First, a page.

A team of nuclear security experts led by the International Atomic Energy Agency (IAEA) has visited the UK to assess civil nuclear security arrangements. This follows a commitment made in advance of President Obama’s Nuclear Security Summit in April 2010.
The International Physical Protection Advisory Service (IPPAS) Mission assessed the UK’s laws and regulations around nuclear material and nuclear facilities. The Mission Team also assessed compliance with the International Convention on the Physical Protection of Nuclear Materials and the IAEA’s guidelines on nuclear security.
The Mission Team visited the Sellafield civil nuclear site and Barrow port, which is used for the transport of civil nuclear material, to see first-hand how these measures are implemented in practice.
The IAEA concluded the state of civil nuclear security is sufficiently robust. This is both in the context of the legal and regulatory framework and how this is implemented at the Sellafield site and the Barrow port.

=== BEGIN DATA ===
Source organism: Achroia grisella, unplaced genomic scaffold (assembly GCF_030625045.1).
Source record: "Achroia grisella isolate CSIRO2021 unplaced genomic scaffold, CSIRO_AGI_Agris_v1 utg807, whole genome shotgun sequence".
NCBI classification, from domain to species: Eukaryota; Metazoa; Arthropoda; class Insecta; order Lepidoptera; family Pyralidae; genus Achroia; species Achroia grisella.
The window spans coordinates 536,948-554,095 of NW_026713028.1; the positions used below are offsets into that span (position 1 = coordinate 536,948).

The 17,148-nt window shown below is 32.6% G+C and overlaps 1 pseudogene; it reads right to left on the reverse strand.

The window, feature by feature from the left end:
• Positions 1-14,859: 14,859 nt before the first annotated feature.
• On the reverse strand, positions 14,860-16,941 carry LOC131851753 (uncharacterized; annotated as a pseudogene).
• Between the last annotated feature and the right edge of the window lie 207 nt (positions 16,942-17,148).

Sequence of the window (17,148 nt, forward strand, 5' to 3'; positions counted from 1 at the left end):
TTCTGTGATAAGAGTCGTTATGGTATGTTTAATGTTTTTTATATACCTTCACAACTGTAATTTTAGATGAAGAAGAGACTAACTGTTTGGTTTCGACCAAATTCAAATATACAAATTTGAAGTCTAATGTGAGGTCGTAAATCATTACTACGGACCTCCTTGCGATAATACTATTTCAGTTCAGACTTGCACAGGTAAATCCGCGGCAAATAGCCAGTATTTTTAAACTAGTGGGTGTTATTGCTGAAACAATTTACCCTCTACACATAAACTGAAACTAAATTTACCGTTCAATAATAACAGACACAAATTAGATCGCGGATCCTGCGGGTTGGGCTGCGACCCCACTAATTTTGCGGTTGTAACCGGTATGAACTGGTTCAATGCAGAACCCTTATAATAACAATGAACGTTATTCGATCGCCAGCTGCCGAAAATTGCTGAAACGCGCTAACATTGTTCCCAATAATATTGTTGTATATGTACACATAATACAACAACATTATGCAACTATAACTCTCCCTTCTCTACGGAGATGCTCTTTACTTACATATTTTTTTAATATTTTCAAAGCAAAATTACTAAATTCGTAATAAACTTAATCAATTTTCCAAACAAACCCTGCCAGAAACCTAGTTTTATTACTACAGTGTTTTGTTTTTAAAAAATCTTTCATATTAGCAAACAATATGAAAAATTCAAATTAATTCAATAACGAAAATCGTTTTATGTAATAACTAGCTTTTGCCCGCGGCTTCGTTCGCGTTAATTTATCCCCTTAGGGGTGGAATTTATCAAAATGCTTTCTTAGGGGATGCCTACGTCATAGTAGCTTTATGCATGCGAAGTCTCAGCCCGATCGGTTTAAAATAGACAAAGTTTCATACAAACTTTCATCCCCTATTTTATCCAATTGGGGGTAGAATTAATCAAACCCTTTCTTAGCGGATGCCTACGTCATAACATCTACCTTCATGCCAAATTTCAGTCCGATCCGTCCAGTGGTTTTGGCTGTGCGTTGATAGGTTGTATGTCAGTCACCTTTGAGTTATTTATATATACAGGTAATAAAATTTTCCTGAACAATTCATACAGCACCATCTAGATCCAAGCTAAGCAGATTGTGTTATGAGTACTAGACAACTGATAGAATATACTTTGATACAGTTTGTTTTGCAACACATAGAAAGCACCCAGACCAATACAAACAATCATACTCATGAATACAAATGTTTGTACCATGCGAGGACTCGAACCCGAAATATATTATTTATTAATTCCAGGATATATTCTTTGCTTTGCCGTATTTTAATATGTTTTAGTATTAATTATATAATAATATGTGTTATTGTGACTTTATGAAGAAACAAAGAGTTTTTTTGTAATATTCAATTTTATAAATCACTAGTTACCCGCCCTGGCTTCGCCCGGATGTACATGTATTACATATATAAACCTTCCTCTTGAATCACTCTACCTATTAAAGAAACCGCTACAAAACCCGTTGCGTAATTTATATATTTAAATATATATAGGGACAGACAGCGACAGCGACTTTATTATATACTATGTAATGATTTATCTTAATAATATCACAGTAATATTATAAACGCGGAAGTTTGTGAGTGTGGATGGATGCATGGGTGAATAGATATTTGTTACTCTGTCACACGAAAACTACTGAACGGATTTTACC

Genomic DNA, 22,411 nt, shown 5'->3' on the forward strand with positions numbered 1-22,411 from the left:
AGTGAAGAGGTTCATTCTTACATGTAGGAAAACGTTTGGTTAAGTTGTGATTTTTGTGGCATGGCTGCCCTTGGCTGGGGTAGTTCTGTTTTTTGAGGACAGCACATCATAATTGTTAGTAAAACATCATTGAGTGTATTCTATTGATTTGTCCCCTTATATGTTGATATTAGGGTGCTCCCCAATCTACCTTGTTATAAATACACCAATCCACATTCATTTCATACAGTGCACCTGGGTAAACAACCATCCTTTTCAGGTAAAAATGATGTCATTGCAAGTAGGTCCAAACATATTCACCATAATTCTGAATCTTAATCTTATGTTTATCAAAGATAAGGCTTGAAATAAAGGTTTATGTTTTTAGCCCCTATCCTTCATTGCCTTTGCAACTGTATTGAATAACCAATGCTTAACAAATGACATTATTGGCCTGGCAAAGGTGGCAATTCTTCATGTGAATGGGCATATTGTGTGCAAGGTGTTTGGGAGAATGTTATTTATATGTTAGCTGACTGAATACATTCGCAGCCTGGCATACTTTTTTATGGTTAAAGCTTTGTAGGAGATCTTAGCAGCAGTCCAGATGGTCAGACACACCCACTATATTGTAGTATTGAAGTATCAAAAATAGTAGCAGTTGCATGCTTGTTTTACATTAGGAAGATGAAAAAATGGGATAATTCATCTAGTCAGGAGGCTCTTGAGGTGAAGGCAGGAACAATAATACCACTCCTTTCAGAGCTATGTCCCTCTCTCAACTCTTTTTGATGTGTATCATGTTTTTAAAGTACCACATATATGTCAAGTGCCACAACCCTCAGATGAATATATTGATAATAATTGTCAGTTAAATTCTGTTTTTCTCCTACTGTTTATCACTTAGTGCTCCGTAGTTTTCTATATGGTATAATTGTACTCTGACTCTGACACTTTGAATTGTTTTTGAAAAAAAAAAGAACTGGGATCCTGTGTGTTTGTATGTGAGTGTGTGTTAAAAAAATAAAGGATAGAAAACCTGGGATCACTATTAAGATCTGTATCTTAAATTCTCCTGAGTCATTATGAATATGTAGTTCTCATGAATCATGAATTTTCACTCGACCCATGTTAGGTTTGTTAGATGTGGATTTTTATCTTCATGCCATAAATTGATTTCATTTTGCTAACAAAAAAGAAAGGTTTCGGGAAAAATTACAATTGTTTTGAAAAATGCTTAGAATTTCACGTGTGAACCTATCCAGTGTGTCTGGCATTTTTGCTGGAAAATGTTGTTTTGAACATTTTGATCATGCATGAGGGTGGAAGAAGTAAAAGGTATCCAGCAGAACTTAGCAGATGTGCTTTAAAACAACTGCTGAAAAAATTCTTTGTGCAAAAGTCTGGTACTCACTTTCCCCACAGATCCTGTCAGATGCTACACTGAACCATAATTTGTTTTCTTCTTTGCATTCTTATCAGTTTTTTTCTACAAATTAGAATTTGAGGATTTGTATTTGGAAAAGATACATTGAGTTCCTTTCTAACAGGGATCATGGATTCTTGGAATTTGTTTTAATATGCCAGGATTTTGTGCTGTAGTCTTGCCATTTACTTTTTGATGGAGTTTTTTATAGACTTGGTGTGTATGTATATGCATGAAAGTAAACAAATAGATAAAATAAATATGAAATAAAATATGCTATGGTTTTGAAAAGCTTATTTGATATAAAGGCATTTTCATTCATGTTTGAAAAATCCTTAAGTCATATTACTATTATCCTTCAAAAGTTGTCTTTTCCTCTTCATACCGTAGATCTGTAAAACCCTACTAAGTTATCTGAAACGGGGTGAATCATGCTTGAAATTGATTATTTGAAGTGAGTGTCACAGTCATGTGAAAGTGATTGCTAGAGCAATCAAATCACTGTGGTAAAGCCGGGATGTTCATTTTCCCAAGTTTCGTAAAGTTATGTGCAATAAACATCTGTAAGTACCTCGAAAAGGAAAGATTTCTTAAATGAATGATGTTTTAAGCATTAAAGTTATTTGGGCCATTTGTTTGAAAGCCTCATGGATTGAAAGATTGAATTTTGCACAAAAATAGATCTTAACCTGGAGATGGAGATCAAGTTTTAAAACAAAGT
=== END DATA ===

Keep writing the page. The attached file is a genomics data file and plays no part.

Lord Marland of Odstock, Minister for Energy and Climate Change, said:
“We are the first nuclear weapons state to open its doors to the international experts to assess our civil nuclear security regime.
“This shows the world our commitment to nuclear security and to learning from others. I encourage other countries to follow suit and invite the IAEA to carry out such a mission.
“I am grateful for the work of the IAEA and this report from the IPPAS Mission Team, who identified many examples of good practice within the civil nuclear security regime and a number of valuable recommendations and suggestions.
“We will work with the nuclear regulator, Sellafield Ltd and the NDA to use this report to ensure that we continue to develop and improve our security regime.”